Opportunity knocks for area coaches

It’s hard not to look back at high school without some type of regret.

Oh, come on. Don’t act like you’re not still upset over being too shy to ask that cute girl to prom, or that you’re not still wondering how good you could have been at sports if you wouldn’t have been out causing trouble. Or maybe you’re mad you accumulated tens of thousands in student loans because your grades weren’t good enough to qualify for any scholarships or grants.

Hmm… Maybe that’s just me.

Regardless, one of the things that gets under people’s skin is that there are so many ways of avoiding the pitfalls that surface post-high school. Let’s face it though, not many kids care to invest the time into programs they perceive as boring. It’s the job of parents — and coaches, when it comes to athletes — to point kids in the right direction and help them understand the benefits of such courses.

One of those courses is coming up at Youngstown State University. It’s known as GC-360, an event put on by Warren G. Harding graduate Michael Engram. Engram is a former WGH football player who is the founder of Game Changers, a charitable organization that focuses on helping student-athletes see the aforementioned pitfalls before they slap kids — and parents — across the face.

GC-360 welcomes individuals and teams, meaning a coach can send his entire group of players to the event, which does include a $35 fee per player ($25 for groups of 10 or more).

Truth is, not many kids are going to pony up $35 from their allowance (do kids still get allowances?) to go to an event that’s focused more on financial smarts, social-media etiquette and academic standards, among other character-based values. They’d rather go to the movies or buy something random. They’re kids. It’s what they do.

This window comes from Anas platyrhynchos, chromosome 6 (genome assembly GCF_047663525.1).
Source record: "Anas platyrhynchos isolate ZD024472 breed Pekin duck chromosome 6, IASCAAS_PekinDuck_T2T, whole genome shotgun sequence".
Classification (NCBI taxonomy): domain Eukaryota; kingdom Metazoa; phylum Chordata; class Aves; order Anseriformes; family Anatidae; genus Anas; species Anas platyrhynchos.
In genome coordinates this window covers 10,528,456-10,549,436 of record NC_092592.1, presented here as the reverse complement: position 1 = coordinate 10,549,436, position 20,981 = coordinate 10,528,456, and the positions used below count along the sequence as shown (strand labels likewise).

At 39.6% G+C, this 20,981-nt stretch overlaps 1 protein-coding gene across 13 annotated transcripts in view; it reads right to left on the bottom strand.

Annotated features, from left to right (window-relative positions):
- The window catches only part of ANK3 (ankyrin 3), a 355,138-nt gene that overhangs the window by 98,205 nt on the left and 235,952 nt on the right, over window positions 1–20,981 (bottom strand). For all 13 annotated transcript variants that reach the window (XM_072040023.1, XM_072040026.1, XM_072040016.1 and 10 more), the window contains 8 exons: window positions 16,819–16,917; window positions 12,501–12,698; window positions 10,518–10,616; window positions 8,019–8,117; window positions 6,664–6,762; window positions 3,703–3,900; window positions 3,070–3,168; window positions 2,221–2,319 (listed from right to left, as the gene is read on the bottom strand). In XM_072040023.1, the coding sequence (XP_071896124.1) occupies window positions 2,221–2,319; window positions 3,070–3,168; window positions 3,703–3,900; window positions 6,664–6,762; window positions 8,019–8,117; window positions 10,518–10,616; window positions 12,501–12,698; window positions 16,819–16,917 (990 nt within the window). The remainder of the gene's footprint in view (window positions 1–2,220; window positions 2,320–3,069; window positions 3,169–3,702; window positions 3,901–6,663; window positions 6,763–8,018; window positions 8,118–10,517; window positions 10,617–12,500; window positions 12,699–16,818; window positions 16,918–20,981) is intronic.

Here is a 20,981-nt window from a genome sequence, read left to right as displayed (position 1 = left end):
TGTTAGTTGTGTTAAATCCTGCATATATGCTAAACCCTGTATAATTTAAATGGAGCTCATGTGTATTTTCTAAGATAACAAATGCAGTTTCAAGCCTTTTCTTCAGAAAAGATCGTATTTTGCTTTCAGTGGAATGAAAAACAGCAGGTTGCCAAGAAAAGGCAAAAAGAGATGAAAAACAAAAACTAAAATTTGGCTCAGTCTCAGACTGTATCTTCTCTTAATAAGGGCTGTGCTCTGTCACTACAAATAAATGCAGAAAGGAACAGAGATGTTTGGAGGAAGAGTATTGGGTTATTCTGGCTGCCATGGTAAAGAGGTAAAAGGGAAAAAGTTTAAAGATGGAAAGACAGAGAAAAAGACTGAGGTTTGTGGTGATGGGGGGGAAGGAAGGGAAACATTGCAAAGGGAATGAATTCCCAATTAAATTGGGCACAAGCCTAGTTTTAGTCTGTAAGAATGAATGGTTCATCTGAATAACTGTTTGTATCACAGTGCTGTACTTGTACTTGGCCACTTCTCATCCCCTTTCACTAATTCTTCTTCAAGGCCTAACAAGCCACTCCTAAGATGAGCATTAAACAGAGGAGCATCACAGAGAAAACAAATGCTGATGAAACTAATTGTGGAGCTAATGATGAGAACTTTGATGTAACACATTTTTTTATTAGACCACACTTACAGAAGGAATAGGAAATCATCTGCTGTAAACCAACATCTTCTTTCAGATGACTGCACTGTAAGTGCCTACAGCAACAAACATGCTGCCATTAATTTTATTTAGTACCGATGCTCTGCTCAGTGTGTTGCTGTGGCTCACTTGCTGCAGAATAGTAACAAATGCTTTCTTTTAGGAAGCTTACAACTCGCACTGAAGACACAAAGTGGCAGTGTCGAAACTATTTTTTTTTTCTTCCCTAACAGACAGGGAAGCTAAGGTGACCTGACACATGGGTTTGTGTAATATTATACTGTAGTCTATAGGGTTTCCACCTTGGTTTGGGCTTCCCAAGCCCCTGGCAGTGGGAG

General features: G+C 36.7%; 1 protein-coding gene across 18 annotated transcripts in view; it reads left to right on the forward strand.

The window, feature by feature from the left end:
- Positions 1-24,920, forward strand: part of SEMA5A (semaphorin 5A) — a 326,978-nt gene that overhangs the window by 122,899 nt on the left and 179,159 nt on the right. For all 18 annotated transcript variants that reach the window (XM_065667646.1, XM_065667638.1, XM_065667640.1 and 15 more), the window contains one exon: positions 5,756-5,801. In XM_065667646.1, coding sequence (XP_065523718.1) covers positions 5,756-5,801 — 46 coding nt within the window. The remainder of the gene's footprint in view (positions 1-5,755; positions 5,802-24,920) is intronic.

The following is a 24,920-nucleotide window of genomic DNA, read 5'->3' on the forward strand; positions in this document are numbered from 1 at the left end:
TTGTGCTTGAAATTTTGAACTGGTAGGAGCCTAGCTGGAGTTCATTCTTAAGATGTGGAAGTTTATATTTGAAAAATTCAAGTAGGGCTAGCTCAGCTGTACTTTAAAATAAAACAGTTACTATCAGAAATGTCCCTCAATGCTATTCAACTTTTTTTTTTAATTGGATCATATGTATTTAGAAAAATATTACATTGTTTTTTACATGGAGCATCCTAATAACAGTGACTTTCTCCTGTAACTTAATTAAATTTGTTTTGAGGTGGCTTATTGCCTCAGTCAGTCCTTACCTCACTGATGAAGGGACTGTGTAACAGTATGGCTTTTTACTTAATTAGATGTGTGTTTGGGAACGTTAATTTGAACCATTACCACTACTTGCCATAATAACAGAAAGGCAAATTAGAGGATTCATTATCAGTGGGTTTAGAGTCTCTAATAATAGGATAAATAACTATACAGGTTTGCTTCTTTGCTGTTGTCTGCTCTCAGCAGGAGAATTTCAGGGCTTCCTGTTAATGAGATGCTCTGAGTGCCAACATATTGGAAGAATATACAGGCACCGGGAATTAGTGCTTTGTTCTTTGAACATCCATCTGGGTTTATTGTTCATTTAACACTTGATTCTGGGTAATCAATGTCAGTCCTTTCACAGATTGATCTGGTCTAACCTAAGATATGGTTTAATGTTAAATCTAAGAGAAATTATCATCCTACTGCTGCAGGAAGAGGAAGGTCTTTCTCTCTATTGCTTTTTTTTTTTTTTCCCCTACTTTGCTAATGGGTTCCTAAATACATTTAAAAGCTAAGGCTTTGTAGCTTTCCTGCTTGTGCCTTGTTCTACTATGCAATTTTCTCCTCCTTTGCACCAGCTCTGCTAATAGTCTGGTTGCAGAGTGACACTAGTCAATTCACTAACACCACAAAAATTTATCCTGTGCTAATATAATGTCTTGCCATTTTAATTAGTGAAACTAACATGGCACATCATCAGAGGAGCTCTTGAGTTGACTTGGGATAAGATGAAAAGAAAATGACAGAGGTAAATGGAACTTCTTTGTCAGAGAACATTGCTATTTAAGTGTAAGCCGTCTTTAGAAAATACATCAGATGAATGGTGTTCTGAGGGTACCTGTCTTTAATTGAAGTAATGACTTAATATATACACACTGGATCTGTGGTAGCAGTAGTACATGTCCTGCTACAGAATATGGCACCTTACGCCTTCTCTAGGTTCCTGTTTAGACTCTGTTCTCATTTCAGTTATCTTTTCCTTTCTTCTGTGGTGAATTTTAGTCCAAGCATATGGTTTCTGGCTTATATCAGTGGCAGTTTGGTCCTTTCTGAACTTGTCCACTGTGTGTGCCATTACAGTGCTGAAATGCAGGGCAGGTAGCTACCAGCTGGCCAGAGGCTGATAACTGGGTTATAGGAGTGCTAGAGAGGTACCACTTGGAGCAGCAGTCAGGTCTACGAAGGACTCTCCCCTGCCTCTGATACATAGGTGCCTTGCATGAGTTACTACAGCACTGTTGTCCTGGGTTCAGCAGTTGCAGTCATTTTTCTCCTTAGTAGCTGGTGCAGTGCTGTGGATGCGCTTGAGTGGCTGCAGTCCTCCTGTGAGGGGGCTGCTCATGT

Coaches and parents have to pay, but considering the amount of money people spend on camps, clinics and personal trainers, I don’t see $35 as an absurd amount. If the mentors of our kids don’t show the same type of investment in academics and overall core values, can we expect the kids to? Doubtful.

Engram has an obvious bias, being the founder of Game Changers, when he says the onus is on the coaches to send their kids to these types of seminars.

“I’ll say this, the buy-in that we really need and the support is from the coaches, just to be completely honest,” said Engram, whose organization is based in Warren. “If the coaches don’t make the decision to get the kids involved, the kids aren’t going to do it. This (event) is what it is. … It’s one of those things where the adults have to step up and (realize) that it’s for your own good.”

Sure is.

I remember getting my first credit card at 19. My thoughts: “Wait, I can spend money I don’t have, and I only have to pay back a small portion every month!?! This. Is. Awesome!”

Reality hit a few months and a few thousand dollars later. After a few missed payments, that little interest rate skyrocketed, and about 10 years later, I finally paid it off.

That’s an easy trap to fall into as a naive teenager or young adult. It’s also easily avoidable, if you give yourself the knowledge — and the opportunity — do avoid it. Engram’s event is an opportunity kids will have, and if you’re a coach who truly believes building a better person is more important than building a better athlete, how do you not look deeper into these types of courses?

Don’t be a hypocrite. Don’t be that coach who talks about how football is secondary to teaching young men life values and then overlook opportunities right in front of you.

That’s one of the biggest problems in youth and high school athletics, and the longer it gets overlooked, the longer we’re going to have kids who don’t understand that student comes before athlete when you’re a student-athlete.

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